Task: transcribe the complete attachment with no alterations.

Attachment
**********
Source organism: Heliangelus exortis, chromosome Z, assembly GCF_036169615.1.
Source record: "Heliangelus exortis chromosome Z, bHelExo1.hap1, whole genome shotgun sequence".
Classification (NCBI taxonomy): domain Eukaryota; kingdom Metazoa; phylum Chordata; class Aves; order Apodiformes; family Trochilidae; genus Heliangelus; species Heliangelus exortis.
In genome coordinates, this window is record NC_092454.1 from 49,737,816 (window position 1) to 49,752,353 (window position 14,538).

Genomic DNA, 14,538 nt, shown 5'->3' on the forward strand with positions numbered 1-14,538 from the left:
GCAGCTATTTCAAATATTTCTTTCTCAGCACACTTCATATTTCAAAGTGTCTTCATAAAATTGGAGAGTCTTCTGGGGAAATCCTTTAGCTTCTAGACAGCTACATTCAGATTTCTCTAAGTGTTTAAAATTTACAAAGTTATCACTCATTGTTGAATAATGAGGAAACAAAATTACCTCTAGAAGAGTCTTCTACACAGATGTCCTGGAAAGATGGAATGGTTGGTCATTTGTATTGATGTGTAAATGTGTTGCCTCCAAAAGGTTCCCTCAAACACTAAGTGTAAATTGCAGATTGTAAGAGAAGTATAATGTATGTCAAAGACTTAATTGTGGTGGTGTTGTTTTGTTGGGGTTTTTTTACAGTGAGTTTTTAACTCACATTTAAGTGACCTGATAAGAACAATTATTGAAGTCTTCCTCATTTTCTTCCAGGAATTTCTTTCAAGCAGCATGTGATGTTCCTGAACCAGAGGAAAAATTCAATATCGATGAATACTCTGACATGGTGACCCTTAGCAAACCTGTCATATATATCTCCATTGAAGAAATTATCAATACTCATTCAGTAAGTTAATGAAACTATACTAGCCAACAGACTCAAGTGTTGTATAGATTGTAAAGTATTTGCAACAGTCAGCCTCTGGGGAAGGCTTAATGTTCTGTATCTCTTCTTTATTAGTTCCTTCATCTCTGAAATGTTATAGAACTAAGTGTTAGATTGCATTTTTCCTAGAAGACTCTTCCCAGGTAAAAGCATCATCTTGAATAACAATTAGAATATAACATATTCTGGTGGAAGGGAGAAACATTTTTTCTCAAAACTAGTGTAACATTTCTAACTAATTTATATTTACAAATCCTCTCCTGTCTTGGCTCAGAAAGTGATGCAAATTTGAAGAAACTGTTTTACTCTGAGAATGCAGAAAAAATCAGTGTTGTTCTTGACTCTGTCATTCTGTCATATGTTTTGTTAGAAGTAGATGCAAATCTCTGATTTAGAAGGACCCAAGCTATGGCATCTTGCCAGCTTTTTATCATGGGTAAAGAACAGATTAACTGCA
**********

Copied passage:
Source organism: Heliangelus exortis, chromosome Z, assembly GCF_036169615.1.
Source record: "Heliangelus exortis chromosome Z, bHelExo1.hap1, whole genome shotgun sequence".
Classification (NCBI taxonomy): domain Eukaryota; kingdom Metazoa; phylum Chordata; class Aves; order Apodiformes; family Trochilidae; genus Heliangelus; species Heliangelus exortis.
In genome coordinates, this window is record NC_092454.1 from 49,737,816 (window position 1) to 49,752,353 (window position 14,538).

Genomic DNA, 14,538 nt, shown 5'->3' on the forward strand with positions numbered 1-14,538 from the left:
GCAGCTATTTCAAATATTTCTTTCTCAGCACACTTCATATTTCAAAGTGTCTTCATAAAATTGGAGAGTCTTCTGGGGAAATCCTTTAGCTTCTAGACAGCTACATTCAGATTTCTCTAAGTGTTTAAAATTTACAAAGTTATCACTCATTGTTGAATAATGAGGAAACAAAATTACCTCTAGAAGAGTCTTCTACACAGATGTCCTGGAAAGATGGAATGGTTGGTCATTTGTATTGATGTGTAAATGTGTTGCCTCCAAAAGGTTCCCTCAAACACTAAGTGTAAATTGCAGATTGTAAGAGAAGTATAATGTATGTCAAAGACTTAATTGTGGTGGTGTTGTTTTGTTGGGGTTTTTTTACAGTGAGTTTTTAACTCACATTTAAGTGACCTGATAAGAACAATTATTGAAGTCTTCCTCATTTTCTTCCAGGAATTTCTTTCAAGCAGCATGTGATGTTCCTGAACCAGAGGAAAAATTCAATATCGATGAATACTCTGACATGGTGACCCTTAGCAAACCTGTCATATATATCTCCATTGAAGAAATTATCAATACTCATTCAGTAAGTTAATGAAACTATACTAGCCAACAGACTCAAGTGTTGTATAGATTGTAAAGTATTTGCAACAGTCAGCCTCTGGGGAAGGCTTAATGTTCTGTATCTCTTCTTTATTAGTTCCTTCATCTCTGAAATGTTATAGAACTAAGTGTTAGATTGCATTTTTCCTAGAAGACTCTTCCCAGGTAAAAGCATCATCTTGAATAACAATTAGAATATAACATATTCTGGTGGAAGGGAGAAACATTTTTTCTCAAAACTAGTGTAACATTTCTAACTAATTTATATTTACAAATCCTCTCCTGTCTTGGCTCAGAAAGTGATGCAAATTTGAAGAAACTGTTTTACTCTGAGAATGCAGAAAAAATCAGTGTTGTTCTTGACTCTGTCATTCTGTCATATGTTTTGTTAGAAGTAGATGCAAATCTCTGATTTAGAAGGACCCAAGCTATGGCATCTTGCCAGCTTTTTATCATGGGTAAAGAACAGATTAACTGCA